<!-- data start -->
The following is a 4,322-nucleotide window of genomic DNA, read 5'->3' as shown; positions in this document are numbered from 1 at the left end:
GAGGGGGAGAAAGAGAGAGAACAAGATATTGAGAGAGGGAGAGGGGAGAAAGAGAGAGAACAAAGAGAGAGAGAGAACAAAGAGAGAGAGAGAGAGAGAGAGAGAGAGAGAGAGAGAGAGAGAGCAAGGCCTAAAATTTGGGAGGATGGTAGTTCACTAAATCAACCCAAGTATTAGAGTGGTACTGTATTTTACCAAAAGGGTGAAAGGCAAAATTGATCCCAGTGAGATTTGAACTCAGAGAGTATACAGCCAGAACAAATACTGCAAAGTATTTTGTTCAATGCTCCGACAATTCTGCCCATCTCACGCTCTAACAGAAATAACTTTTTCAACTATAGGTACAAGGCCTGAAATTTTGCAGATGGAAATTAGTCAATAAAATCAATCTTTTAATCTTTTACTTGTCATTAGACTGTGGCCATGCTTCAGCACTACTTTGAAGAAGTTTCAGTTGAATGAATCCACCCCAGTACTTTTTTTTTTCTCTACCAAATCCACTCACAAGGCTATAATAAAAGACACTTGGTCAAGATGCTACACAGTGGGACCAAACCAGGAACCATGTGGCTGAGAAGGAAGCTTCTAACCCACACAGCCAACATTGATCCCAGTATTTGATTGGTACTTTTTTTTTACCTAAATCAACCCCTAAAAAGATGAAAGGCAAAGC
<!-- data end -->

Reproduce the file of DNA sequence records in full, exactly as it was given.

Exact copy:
The following is a 4,322-nucleotide window of genomic DNA, read 5'->3' as shown; positions in this document are numbered from 1 at the left end:
GAGGGGGAGAAAGAGAGAGAACAAGATATTGAGAGAGGGAGAGGGGAGAAAGAGAGAGAACAAAGAGAGAGAGAGAACAAAGAGAGAGAGAGAGAGAGAGAGAGAGAGAGAGAGAGAGAGAGAGCAAGGCCTAAAATTTGGGAGGATGGTAGTTCACTAAATCAACCCAAGTATTAGAGTGGTACTGTATTTTACCAAAAGGGTGAAAGGCAAAATTGATCCCAGTGAGATTTGAACTCAGAGAGTATACAGCCAGAACAAATACTGCAAAGTATTTTGTTCAATGCTCCGACAATTCTGCCCATCTCACGCTCTAACAGAAATAACTTTTTCAACTATAGGTACAAGGCCTGAAATTTTGCAGATGGAAATTAGTCAATAAAATCAATCTTTTAATCTTTTACTTGTCATTAGACTGTGGCCATGCTTCAGCACTACTTTGAAGAAGTTTCAGTTGAATGAATCCACCCCAGTACTTTTTTTTTTCTCTACCAAATCCACTCACAAGGCTATAATAAAAGACACTTGGTCAAGATGCTACACAGTGGGACCAAACCAGGAACCATGTGGCTGAGAAGGAAGCTTCTAACCCACACAGCCAACATTGATCCCAGTATTTGATTGGTACTTTTTTTTTACCTAAATCAACCCCTAAAAAGATGAAAGGCAAAGC